Tomorrow’s Inauguration

This is the text of an email I received on Tuesday, January 19, 2021. It is posted with permission of iVoterGuide. It does reflect my considered view. I hope it will be an encouragement to others of a similar point of view. If you would like to know more about iVoterGuide, follow the link in the article.

Tomorrow’s inauguration may be difficult for you. But if you look to God, and to the facts, there is great reason for hope that I want to share.

We are called upon to pray “for kings and all who are in authority, so that we may lead a tranquil and quiet life in all godliness and dignity” (1 Timothy 2:2). And certainly, we must pray for the earthly rulers He has allowed—the president, Congress, state leaders, local leaders, and judges.

Still, I know you will be thinking of the rule of law, which is being undermined by efforts to defund the police. You will be thinking of the unborn babies. You will be thinking of the freedom of Christians to express their beliefs and avoid “cancel culture. ”

You may find yourself, like David, also praying, “Out of the depths I have cried to You, LORD. Lord, hear my voice! Let Your ears be attentive to the sound of my pleadings” (Psalm 130:1-2). That is a fantastic prayer for this time.

Yet when we rise from our knees, we have God’s work to do. And we have great reason to believe we can turn the tide in the realm of electoral politics. Here is why I am encouraged:

All is not lost.

Consider the U.S. House of Representatives. “Experts” across the media predicted that conservatives would badly lose seats in that Nancy Pelosi-led body. Instead, conservatives won—big—and are now only a handful of seats away from retaking the House in 2022.

And if that happens, the radical Left agenda will be hamstrung. In fact, until then, having an almost evenly divided House will be an obstacle for the Left.

Consider also the state legislatures. On November 3, conservative candidates had a virtually perfect night, holding a firm majority in most states. Such sweeping victories mean there is state-level power to resist totalitarian impulses of the Washington D.C. Left. These victories also mean conservatives in those legislatures will dominate the once-in-a-decade redrawing of U.S. House districts.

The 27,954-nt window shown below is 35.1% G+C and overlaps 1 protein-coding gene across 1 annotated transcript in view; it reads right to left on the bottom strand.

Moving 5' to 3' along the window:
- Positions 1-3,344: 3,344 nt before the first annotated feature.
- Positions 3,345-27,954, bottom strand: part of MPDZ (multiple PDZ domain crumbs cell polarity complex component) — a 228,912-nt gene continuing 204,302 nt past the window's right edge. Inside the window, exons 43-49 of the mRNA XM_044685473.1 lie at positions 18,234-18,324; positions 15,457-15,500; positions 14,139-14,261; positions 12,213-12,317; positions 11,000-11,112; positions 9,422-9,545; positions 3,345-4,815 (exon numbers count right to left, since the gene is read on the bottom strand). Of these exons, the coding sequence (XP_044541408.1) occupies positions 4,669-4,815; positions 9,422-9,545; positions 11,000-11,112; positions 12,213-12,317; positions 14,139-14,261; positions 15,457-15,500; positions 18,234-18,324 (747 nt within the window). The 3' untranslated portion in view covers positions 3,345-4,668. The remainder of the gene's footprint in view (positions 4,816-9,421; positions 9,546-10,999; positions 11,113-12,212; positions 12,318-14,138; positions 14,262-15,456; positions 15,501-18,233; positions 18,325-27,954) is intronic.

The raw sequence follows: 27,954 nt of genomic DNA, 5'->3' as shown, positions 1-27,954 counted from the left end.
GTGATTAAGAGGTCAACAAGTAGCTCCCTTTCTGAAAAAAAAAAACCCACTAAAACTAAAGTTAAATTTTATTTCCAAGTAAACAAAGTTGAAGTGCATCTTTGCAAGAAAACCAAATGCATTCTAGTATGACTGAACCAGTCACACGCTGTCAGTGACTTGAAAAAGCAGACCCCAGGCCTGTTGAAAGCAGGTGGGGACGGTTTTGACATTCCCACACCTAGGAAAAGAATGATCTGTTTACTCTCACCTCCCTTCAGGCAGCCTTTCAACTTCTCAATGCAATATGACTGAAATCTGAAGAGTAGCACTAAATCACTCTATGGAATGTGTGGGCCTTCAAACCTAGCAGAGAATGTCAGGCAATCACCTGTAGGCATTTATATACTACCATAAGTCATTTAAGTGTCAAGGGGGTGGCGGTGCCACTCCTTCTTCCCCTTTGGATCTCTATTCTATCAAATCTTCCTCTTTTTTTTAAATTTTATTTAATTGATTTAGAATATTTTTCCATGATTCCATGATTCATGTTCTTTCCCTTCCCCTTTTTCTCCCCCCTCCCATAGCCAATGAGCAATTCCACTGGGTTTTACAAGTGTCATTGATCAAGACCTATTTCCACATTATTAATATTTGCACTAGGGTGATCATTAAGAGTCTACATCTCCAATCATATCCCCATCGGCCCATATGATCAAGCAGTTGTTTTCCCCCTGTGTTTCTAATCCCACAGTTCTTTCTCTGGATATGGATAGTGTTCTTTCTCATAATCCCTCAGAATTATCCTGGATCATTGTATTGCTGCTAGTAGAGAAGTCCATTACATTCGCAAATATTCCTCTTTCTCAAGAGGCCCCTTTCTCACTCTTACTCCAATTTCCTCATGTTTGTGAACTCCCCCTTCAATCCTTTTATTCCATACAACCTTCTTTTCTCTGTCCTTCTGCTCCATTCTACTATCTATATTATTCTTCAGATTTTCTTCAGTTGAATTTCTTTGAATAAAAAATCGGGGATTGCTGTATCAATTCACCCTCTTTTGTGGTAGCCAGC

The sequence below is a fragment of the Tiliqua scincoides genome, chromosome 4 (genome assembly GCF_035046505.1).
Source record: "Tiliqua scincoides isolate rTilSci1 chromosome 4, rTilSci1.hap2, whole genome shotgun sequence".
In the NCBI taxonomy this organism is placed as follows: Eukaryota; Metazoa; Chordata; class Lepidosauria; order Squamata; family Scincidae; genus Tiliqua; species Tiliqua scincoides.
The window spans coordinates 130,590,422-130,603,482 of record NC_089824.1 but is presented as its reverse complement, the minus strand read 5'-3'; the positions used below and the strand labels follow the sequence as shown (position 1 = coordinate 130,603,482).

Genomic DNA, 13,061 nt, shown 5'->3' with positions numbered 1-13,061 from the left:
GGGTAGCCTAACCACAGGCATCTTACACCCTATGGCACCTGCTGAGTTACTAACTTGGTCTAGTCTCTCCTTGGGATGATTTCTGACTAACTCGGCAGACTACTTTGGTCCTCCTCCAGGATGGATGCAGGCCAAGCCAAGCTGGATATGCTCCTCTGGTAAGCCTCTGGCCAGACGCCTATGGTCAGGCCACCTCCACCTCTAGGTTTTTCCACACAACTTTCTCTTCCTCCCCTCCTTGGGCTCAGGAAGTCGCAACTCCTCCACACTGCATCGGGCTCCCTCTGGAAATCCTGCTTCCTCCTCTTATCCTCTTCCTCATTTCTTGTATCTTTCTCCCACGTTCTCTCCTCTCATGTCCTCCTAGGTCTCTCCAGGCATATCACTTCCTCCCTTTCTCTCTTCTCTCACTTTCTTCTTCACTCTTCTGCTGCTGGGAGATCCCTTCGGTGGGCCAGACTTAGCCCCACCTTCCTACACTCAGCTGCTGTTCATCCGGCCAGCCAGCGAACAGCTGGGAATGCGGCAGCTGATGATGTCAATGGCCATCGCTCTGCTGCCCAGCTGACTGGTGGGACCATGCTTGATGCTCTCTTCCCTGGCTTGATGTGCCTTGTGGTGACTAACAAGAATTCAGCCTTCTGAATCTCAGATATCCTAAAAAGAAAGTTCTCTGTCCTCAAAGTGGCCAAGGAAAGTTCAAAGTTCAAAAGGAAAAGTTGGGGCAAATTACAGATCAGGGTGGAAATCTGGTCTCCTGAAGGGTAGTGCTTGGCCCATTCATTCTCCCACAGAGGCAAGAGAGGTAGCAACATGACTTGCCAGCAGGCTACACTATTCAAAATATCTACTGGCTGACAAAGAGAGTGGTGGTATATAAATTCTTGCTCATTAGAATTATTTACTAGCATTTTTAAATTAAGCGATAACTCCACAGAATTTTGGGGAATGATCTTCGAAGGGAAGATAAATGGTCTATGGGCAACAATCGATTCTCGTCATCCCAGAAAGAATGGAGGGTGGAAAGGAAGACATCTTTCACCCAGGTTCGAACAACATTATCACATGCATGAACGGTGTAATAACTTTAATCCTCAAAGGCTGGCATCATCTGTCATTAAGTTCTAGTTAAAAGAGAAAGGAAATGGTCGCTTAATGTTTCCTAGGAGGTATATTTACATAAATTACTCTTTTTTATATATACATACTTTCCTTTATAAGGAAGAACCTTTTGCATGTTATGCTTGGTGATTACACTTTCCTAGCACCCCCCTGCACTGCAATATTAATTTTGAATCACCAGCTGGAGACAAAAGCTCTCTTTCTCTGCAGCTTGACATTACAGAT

That will help them retake the U.S. House of Representatives in 2022 and expand their majority in 2024.

There are more than enough potential Christian,
conservative voters to overcome the obstacles
in 2021, 2022, 2023, and 2024 elections.

A study of the election results by George Barna, a renowned market researcher, found that conservative Christians are a growing force in elections—especially when they are reached with clear facts about candidates. When they are informed, they not only vote . . . they vote according to biblical values.

The success in reaching and mobilizing such voters is just beginning. This is iVoterGuide’s mission. And there are other voting blocs outside this one that have a high potential to increase the number of conservative voters.

We’re seeing historic motivation for
a fresh surge of these new Christian and conservative voters.

Yes, there will be challenges. Some conservatives are conflicted about party loyalties right now. We’re seeing censorship like never before. The danger of giving voting rights to illegal immigrants is real.

Yet the pool of pro-life, pro-family, pro-freedom voters is numerically greater still, and they are motivated by the successes of the U.S. House elections and by the shock of what happened regarding the presidential election.

Early indicators are that more—not fewer—will be active.

The question: how do we rally this force of Christian and conservative voters most effectively? The answer: providing the TRUTH they need to vote their conservative values!

We aim to build on the successes of 2020 victories in the U.S. House and state legislatures with expanded coverage, including select local races like school boards or municipal races. We intend to stop the Left from stealing our freedoms and suppressing our values.

The media fiction is that the Left won big in November and that the country is behind them.

The political reality is that the radical Left is on thin ice and will likely stumble.

Don’t assume. Don’t let God find you idle. Invest in those things that shine light on the darkness—including in the realms of policy, government, and politics. Above all, we must keep the doors of religious freedom open for the gospel.

iVoterGuide gives you that opportunity! Please see how iVoterGuide researches candidates and gives voters the information they need. This is so important to religious freedom, the sanctity of the family, and the sanctity of life—and keeping your way of life.
For our future,

Debbie Wuthnow
President, iVoterGuide
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Goodnight, Irene

This morning just before leaving for church we learned of the calling home of a member of our former church, a dear friend. It was a surprise and it wasn’t. We’ve known for some time that she was dealing serious health issues, even while we were still at that church. Even with all that, just bringing her image to mind causes a smile. It’s was something she was always doing…smiling…no matter what the situation. And she enjoyed bringing smiles to other’s faces, too.

Occasionally during our evening service, I would ask for favorite hymns from the congregation. If Irene were there, I could count on her requesting “Make Me a Blessing.” It is what Irene wanted to be and indeed was to many people. We heard a few stories about her younger years and knew that she could be cantankerous at times. Some thought she still was. I say that with a smile on my face.

At the end of one of our services I was speaking with people as they left the church. Irene came up and I said, “Goodnight, Irene.” Immediately I recalled the old song of the same title first recorded by American blues musician Huddie ‘Lead Belly’ Ledbetter in 1933. I mentioned that to Irene and it became our “inside” joke.